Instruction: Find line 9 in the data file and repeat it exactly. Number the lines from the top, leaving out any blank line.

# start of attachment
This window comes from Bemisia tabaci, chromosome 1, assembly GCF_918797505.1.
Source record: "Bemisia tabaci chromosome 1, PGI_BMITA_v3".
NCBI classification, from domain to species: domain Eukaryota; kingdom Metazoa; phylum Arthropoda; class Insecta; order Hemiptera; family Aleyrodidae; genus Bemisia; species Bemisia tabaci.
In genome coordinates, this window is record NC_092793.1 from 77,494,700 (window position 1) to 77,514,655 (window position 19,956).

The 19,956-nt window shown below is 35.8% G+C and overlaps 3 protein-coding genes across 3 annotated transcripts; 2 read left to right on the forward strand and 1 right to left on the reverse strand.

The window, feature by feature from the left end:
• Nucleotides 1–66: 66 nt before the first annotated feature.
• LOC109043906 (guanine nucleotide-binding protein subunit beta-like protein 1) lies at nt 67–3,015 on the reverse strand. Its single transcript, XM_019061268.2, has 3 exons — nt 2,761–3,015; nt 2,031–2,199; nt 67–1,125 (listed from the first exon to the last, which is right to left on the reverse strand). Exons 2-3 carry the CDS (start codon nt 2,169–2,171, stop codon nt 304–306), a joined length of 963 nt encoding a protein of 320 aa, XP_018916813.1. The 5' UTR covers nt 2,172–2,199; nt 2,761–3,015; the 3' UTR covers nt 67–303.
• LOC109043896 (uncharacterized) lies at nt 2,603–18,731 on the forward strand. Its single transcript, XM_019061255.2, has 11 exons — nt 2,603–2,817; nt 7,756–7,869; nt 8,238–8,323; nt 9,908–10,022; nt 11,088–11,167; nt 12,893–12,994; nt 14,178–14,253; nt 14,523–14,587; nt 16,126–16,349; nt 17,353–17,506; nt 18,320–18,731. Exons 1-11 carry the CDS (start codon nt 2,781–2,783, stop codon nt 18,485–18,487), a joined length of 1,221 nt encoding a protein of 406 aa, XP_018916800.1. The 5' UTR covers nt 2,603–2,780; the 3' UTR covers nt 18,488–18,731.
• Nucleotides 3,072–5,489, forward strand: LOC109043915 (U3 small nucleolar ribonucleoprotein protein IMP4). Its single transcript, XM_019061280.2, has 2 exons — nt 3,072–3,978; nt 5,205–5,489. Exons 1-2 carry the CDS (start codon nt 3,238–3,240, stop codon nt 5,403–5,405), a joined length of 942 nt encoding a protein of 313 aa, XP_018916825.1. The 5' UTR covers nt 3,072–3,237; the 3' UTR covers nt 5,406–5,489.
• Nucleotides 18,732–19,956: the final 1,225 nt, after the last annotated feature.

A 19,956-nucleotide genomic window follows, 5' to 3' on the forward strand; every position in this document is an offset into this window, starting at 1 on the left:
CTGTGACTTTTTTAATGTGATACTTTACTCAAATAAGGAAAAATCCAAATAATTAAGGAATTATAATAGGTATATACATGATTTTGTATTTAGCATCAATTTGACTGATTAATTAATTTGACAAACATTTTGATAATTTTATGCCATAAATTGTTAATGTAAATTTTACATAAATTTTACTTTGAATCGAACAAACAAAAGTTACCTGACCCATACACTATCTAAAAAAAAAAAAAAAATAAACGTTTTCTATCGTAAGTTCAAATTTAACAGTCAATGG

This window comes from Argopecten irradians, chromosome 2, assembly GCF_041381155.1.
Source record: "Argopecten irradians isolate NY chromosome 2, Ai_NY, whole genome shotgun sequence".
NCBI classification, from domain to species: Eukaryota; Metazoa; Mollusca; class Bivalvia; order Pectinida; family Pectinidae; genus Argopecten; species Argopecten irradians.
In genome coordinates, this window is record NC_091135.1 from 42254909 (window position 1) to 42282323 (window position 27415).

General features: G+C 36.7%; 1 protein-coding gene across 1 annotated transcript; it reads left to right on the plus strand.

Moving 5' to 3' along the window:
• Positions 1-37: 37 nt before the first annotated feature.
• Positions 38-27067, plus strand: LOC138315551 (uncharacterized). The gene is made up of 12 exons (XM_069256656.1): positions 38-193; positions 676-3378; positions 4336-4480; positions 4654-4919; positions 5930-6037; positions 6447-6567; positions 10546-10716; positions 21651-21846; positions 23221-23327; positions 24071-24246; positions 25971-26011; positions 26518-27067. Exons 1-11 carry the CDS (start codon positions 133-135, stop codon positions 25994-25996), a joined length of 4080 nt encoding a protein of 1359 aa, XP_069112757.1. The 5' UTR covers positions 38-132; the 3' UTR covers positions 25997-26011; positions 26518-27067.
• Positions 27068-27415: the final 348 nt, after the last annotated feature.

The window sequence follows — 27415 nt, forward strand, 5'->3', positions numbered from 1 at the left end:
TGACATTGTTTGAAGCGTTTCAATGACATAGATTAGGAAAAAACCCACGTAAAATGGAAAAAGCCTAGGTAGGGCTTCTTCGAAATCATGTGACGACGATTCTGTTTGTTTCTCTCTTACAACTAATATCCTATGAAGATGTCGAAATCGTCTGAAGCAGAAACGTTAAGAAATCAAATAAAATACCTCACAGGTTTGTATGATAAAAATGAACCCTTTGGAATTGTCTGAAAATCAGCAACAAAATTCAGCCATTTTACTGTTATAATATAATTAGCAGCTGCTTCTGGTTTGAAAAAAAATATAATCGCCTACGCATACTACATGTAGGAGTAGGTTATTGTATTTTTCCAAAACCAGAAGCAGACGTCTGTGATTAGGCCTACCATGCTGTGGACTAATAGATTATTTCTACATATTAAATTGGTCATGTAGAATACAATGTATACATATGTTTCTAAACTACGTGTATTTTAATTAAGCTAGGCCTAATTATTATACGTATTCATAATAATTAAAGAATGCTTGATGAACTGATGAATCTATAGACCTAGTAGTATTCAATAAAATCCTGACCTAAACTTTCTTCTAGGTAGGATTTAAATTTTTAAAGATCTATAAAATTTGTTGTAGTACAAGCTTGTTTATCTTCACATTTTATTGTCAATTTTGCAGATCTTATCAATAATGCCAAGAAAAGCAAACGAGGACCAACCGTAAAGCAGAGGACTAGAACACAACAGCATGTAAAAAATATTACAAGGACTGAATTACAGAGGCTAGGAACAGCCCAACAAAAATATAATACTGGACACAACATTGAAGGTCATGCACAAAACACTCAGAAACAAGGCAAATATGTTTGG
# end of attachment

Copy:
• LOC109043896 (uncharacterized) lies at nt 2,603–18,731 on the forward strand. Its single transcript, XM_019061255.2, has 11 exons — nt 2,603–2,817; nt 7,756–7,869; nt 8,238–8,323; nt 9,908–10,022; nt 11,088–11,167; nt 12,893–12,994; nt 14,178–14,253; nt 14,523–14,587; nt 16,126–16,349; nt 17,353–17,506; nt 18,320–18,731. Exons 1-11 carry the CDS (start codon nt 2,781–2,783, stop codon nt 18,485–18,487), a joined length of 1,221 nt encoding a protein of 406 aa, XP_018916800.1. The 5' UTR covers nt 2,603–2,780; the 3' UTR covers nt 18,488–18,731.